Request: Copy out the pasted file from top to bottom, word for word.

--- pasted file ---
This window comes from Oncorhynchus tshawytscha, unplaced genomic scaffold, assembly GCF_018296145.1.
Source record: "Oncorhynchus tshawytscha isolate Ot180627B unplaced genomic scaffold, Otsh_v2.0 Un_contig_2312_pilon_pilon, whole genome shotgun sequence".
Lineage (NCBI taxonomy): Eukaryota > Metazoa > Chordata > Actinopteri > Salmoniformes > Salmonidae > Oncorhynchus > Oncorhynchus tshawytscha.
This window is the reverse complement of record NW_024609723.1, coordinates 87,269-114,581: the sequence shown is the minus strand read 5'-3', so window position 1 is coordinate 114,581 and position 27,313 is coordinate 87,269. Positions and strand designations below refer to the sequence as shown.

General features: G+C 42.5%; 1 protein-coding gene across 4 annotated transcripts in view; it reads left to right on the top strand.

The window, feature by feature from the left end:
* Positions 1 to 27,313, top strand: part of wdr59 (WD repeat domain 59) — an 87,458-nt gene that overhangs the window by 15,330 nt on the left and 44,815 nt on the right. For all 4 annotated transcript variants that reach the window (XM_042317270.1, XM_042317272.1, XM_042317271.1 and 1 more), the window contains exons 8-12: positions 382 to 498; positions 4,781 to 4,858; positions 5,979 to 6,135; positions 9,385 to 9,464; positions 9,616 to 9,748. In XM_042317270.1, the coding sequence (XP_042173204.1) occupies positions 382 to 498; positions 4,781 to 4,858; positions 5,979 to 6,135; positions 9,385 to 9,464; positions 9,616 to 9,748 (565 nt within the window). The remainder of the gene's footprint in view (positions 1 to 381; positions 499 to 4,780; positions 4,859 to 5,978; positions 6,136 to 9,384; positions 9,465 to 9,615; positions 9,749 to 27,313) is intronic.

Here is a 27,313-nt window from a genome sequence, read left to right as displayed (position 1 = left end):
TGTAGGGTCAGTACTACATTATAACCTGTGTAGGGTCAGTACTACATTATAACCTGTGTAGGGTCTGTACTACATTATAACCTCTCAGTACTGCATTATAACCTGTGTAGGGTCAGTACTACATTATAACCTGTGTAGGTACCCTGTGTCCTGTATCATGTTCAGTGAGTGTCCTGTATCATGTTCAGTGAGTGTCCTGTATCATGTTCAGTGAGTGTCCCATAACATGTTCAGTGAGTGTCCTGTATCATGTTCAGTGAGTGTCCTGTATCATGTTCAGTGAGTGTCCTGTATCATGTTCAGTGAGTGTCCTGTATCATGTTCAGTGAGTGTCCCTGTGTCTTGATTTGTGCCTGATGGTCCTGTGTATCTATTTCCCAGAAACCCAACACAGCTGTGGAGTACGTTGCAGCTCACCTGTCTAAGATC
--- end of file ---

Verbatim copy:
This window comes from Oncorhynchus tshawytscha, unplaced genomic scaffold, assembly GCF_018296145.1.
Source record: "Oncorhynchus tshawytscha isolate Ot180627B unplaced genomic scaffold, Otsh_v2.0 Un_contig_2312_pilon_pilon, whole genome shotgun sequence".
Lineage (NCBI taxonomy): Eukaryota > Metazoa > Chordata > Actinopteri > Salmoniformes > Salmonidae > Oncorhynchus > Oncorhynchus tshawytscha.
This window is the reverse complement of record NW_024609723.1, coordinates 87,269-114,581: the sequence shown is the minus strand read 5'-3', so window position 1 is coordinate 114,581 and position 27,313 is coordinate 87,269. Positions and strand designations below refer to the sequence as shown.

General features: G+C 42.5%; 1 protein-coding gene across 4 annotated transcripts in view; it reads left to right on the top strand.

The window, feature by feature from the left end:
* Positions 1 to 27,313, top strand: part of wdr59 (WD repeat domain 59) — an 87,458-nt gene that overhangs the window by 15,330 nt on the left and 44,815 nt on the right. For all 4 annotated transcript variants that reach the window (XM_042317270.1, XM_042317272.1, XM_042317271.1 and 1 more), the window contains exons 8-12: positions 382 to 498; positions 4,781 to 4,858; positions 5,979 to 6,135; positions 9,385 to 9,464; positions 9,616 to 9,748. In XM_042317270.1, the coding sequence (XP_042173204.1) occupies positions 382 to 498; positions 4,781 to 4,858; positions 5,979 to 6,135; positions 9,385 to 9,464; positions 9,616 to 9,748 (565 nt within the window). The remainder of the gene's footprint in view (positions 1 to 381; positions 499 to 4,780; positions 4,859 to 5,978; positions 6,136 to 9,384; positions 9,465 to 9,615; positions 9,749 to 27,313) is intronic.

Here is a 27,313-nt window from a genome sequence, read left to right as displayed (position 1 = left end):
TGTAGGGTCAGTACTACATTATAACCTGTGTAGGGTCAGTACTACATTATAACCTGTGTAGGGTCTGTACTACATTATAACCTCTCAGTACTGCATTATAACCTGTGTAGGGTCAGTACTACATTATAACCTGTGTAGGTACCCTGTGTCCTGTATCATGTTCAGTGAGTGTCCTGTATCATGTTCAGTGAGTGTCCTGTATCATGTTCAGTGAGTGTCCCATAACATGTTCAGTGAGTGTCCTGTATCATGTTCAGTGAGTGTCCTGTATCATGTTCAGTGAGTGTCCTGTATCATGTTCAGTGAGTGTCCTGTATCATGTTCAGTGAGTGTCCCTGTGTCTTGATTTGTGCCTGATGGTCCTGTGTATCTATTTCCCAGAAACCCAACACAGCTGTGGAGTACGTTGCAGCTCACCTGTCTAAGATC